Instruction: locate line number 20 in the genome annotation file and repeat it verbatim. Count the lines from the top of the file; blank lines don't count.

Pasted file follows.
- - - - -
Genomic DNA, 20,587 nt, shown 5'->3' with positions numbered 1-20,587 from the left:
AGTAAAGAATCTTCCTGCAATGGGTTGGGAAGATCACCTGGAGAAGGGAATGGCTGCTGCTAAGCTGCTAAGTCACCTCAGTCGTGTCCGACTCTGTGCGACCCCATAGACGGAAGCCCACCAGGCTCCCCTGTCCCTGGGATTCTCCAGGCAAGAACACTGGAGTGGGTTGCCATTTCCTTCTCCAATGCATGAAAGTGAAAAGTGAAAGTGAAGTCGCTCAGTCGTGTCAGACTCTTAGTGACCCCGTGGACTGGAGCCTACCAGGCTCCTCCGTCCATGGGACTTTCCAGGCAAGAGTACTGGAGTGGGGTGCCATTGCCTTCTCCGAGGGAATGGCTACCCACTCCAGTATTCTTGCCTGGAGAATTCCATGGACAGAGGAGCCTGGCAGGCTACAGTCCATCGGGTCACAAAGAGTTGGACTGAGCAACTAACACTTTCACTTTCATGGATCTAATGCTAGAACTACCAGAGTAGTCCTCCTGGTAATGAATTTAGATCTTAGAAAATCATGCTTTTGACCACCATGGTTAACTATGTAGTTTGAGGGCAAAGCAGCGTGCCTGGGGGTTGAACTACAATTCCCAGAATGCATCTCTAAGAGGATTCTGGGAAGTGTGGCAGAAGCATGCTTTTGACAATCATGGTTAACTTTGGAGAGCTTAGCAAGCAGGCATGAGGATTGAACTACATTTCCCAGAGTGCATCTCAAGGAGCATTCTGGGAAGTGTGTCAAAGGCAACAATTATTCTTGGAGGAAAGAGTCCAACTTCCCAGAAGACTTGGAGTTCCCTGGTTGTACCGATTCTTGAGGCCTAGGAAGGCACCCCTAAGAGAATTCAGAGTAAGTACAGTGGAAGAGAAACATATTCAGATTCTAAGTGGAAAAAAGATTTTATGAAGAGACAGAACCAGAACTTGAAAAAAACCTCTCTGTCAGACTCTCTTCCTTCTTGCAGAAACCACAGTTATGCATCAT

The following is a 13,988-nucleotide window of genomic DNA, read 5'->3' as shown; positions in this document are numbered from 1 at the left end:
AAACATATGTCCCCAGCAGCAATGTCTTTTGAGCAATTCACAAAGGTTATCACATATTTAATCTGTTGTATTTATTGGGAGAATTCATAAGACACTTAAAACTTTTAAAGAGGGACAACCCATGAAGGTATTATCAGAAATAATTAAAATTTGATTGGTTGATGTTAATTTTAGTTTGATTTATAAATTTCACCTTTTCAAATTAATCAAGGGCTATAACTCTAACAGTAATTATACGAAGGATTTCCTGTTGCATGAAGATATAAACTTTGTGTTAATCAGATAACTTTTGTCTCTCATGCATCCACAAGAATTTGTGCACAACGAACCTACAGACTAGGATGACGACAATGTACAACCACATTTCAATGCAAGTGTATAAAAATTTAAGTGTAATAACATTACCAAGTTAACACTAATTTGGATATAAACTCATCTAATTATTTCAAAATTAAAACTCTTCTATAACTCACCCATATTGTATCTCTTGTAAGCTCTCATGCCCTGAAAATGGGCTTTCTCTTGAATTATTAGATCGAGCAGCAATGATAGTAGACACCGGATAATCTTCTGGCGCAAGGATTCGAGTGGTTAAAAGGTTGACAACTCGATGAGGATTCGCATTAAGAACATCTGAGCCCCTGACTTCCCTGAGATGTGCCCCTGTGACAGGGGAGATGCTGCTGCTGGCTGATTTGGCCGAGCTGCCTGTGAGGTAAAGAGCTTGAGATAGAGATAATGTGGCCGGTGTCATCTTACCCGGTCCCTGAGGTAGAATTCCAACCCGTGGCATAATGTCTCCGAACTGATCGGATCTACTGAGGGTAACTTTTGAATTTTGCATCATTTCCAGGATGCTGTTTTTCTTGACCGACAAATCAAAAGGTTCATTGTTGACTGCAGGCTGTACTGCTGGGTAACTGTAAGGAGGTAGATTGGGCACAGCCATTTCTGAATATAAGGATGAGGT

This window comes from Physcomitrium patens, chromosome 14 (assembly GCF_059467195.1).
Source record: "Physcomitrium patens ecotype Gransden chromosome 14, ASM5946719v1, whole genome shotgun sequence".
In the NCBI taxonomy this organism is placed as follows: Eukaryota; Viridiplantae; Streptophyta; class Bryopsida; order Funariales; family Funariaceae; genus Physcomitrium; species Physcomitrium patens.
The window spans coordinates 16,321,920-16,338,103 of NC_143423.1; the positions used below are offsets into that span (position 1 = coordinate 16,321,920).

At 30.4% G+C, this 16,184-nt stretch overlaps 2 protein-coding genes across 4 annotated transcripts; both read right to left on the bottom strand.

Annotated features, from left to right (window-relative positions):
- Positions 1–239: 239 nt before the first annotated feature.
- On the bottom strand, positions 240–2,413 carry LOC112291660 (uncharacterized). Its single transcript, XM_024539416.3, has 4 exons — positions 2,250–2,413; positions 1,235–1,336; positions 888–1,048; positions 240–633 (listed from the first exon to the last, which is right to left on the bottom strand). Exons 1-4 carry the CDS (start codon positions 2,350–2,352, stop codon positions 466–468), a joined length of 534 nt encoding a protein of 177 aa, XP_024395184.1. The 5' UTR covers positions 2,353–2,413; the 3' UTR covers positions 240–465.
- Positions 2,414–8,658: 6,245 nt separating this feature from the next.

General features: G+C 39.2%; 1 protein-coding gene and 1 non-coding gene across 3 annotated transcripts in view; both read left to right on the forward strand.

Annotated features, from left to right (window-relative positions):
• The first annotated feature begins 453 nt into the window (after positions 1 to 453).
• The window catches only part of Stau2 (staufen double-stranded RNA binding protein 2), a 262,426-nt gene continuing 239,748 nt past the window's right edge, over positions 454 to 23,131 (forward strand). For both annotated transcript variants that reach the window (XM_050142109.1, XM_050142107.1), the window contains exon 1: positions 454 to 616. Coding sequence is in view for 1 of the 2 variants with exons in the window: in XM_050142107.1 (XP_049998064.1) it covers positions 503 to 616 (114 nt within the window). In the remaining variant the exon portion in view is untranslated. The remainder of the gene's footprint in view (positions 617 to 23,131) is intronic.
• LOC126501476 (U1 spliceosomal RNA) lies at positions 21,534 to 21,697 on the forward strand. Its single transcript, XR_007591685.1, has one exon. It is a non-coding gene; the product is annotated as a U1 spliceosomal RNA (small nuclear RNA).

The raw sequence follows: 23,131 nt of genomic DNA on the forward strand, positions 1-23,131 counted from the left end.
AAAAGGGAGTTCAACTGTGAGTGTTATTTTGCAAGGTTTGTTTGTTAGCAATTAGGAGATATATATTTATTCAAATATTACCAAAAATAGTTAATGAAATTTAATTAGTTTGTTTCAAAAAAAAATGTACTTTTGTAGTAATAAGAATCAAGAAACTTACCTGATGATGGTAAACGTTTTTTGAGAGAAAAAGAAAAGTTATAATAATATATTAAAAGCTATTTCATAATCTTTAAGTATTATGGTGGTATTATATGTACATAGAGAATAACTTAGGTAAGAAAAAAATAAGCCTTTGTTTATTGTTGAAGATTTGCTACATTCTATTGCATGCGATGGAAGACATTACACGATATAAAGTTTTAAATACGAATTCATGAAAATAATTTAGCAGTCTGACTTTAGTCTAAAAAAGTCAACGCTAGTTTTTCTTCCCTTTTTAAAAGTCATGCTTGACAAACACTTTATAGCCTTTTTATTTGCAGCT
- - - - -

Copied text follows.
AAAAGGGAGTTCAACTGTGAGTGTTATTTTGCAAGGTTTGTTTGTTAGCAATTAGGAGATATATATTTATTCAAATATTACCAAAAATAGTTAATGAAATTTAATTAGTTTGTTTCAAAAAAAAATGTACTTTTGTAGTAATAAGAATCAAGAAACTTACCTGATGATGGTAAACGTTTTTTGAGAGAAAAAGAAAAGTTATAATAATATATTAAAAGCTATTTCATAATCTTTAAGTATTATGGTGGTATTATATGTACATAGAGAATAACTTAGGTAAGAAAAAAATAAGCCTTTGTTTATTGTTGAAGATTTGCTACATTCTATTGCATGCGATGGAAGACATTACACGATATAAAGTTTTAAATACGAATTCATGAAAATAATTTAGCAGTCTGACTTTAGTCTAAAAAAGTCAACGCTAGTTTTTCTTCCCTTTTTAAAAGTCATGCTTGACAAACACTTTATAGCCTTTTTATTTGCAGCT